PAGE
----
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Reproductive Health


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Multiple sclerosis (MS) is commonly diagnosed in young adulthood, when individuals are in the process of making important lifestyle, career and family decisions. Routinely discussing family planning is important to determine if adjustments to disease modifying medications or other health or lifestyle modifications are needed. The following information can help inform conversations between MS patients and their healthcare providers.

Menstrual cycle

Self-report studies suggest that women who are menstruating experience transient worsening of their neurologic symptoms during the premenstrual phase of their cycle (Voskuhl, R. & Giesser, B. Gender and reproductive issues. In Giesser (ed.) Primer on Multiple Sclerosis - 2nd ed., NY: Oxford University Press, 2016). Use of continuous oral contraceptives (i.e. stable dose for 3 months vs. for 3 weeks with cyclic contraceptives) could help stabilize menstrual fluctuations in  symptoms (Chen et al., 2020).

MS and contraception

Decisions about contraception in women of reproductive potential with MS should be made on gynecologic rather than neurologic grounds, as all methods of contraception appear to be safe from a neurologic standpoint. Some oral contraceptives may interfere with the effectiveness of other drugs used for symptom management and vice versa. Long-acting reversible contraceptives (LARCs) are particularly effective as contraceptives and ovulatory cycles resume rapidly after removal. Women of reproductive potential with MS with decreased upper extremity dexterity may have difficulty using barrier methods of contraception (Voskuhl, R. & Giesser, B. Gender and reproductive issues. In Giesser (ed.) Primer on Multiple Sclerosis - 2nd ed., NY: Oxford University Press, 2016).

MS and conception

In general, MS does not impact fertility. After assisted reproductive technology (ART) cycles, some small historic studies suggested elevated relapse risk but, this has not shown to be the case in larger modern studies where women are more actively managed with DMTs (Bove et al., 2020) and (Graham et al., 2023).

The impact of pregnancy on MS

During pregnancy

Pregnancy is characterized by an immunotolerant state designed to support the developing fetus. During pregnancy, these shifts seem to reduce the risk of relapses. (Voskuhl, R. & Giesser, B. Gender and reproductive issues. In Giesser (ed.) Primer on Multiple Sclerosis - 2nd ed., NY: Oxford University Press, 2016).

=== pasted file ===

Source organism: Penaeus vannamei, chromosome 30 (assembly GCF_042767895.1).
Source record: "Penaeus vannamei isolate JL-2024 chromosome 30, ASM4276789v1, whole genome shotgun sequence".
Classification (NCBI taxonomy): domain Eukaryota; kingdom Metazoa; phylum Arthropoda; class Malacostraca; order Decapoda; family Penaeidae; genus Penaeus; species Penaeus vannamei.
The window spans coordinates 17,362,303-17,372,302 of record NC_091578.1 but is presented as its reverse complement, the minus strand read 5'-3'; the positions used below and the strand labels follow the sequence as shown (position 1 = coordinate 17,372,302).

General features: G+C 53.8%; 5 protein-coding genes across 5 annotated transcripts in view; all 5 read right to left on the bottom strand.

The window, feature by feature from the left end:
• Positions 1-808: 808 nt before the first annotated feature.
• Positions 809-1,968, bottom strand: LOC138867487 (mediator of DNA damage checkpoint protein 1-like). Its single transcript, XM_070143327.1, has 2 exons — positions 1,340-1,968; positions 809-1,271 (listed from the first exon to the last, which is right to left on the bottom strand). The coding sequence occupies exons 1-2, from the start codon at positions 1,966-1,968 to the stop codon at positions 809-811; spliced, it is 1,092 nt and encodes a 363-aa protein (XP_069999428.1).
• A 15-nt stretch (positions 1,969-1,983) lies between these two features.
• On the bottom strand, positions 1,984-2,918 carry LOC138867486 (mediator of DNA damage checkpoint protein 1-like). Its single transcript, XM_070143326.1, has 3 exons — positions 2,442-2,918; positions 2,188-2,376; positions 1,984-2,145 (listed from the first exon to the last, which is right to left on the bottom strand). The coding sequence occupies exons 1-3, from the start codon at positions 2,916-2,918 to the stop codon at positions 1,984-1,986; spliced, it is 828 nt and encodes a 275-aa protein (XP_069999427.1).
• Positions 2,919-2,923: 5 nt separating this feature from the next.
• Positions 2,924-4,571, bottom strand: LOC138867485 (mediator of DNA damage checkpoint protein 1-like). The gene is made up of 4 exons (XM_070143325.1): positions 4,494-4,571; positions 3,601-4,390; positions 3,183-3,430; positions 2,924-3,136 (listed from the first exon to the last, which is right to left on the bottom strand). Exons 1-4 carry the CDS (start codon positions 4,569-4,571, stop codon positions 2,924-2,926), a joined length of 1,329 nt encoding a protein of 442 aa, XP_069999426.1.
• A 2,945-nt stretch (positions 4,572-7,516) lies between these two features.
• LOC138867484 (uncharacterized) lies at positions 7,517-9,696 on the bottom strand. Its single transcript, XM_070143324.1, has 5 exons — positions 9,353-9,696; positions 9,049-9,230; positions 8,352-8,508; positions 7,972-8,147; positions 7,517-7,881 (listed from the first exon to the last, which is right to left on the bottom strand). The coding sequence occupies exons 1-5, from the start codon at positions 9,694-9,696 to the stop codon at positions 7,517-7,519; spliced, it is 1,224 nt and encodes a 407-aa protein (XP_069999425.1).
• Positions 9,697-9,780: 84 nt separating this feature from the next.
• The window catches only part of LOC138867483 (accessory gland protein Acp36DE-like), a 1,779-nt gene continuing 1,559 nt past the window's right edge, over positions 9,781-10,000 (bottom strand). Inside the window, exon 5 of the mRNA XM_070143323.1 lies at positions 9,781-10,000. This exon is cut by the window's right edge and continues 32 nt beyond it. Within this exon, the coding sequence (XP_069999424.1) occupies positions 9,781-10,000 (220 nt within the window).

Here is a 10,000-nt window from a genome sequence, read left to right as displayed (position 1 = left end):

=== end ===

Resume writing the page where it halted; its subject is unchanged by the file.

However, in the postpartum period, there can be a risk of elevated inflammatory activity, both clinical and radiological. Two retrospective studies showed that over half of all patients with postpartum MRIs showed new lesions (Houtchens et al., 2020; Anderson et al., 2021). These new lesions correlated with relapses and even occurred in asymptomatic patients. Risk of postpartum inflammatory activity is reduced with MS stability before conception Coyle, 2016Bove et al., 2014Vukusic et al., 2004Confavreux et al., 1998)., exclusive breastfeeding (Langer-Gould et al., 2020) and with initiation of highly effective medications with low therapeutic lag.

Pregnancy Loss

Relapses can also be elevated after pregnancy loss and abortion (Kaplan et al., 2019) (Landi et al., 2018).  An investigation of 188 pregnancies ending with early termination (spontaneous and elective) found an increased rate of relapses and inflammatory lesions on MRI, with the effects being more pronounced in those with more active disease and more inflammatory lesions prior to conception (Landi et al., 2018). Appropriate counseling and follow up may be warranted for those who experience early pregnancy termination.

Impact of MS on pregnancy

In general, MS does not impact miscarriage rates, congenital malformations or stillbirths. Several studies have found children born to women with MS have lower birth weights (Dahl et al., 2005Kelly et al., 2009Dahl et al., 2006; and Chen et al., 2009) while others found infant birthweight to be the same as the general population (Mueller et al., 2002van der Kop et al., 2011).

Disease management

Despite the fact that there are no DMTs approved by the US Food and Drug Administration (FDA) for use during pregnancy, there is evolving guidance in the literature on use of disease-modifying therapies (DMTs) during pregnancy or breastfeeding. The reviews by Coyle et al. (2019)Vaughn et al. (2018)Bove et al. (2014), Cree (2013), Krysko et al. (2023), and Bove and Houtchens (2022) offer evolving guidance for clinicians who are counseling their patients about treatment options.

Oftentimes, DMTs are not required by individuals living with MS who become pregnant. The decision whether to discontinue DMT depends on the safety of the product, risk of MS reactivation in the patient/MS stability and patient preferences. Typically, to ensure no effect of DMT at the time of conception, a DMT should be stopped 5 maximal half-lives before conception (Kaisey et al., 2018). The exception is teriflunomide which has known teratogenic effects, and specific prescribing information guidance including a pregnancy registry. If discontinued, natalizumab and S1P receptor modulators such as fingolimod, can be associated with severe rebound relapses before, during and after a pregnancy (Alroughani, et al., 2018; Das et al., 2018Smith et al., 2020). In addition, dimethyl fumarate and alemtuzumab have been shown to have unclear but likely risks and, therefore, these medications should be avoided if pregnancy is desired (Langer-Gould, 2019).

While there is not enough human data available for the FDA to support the use of injectable DMTs leading up to or during pregnancy, observational studies support the relative safety of injectable DMTs (glatiramer acetate, interferon-beta) for use in pregnancy and some clinicians will allow use of these agents up until conception (Coyle, 2016). The FDA cautions that pregnancy should be avoided during treatment with B-cell depleting therapies and for 6 months after stopping therapy.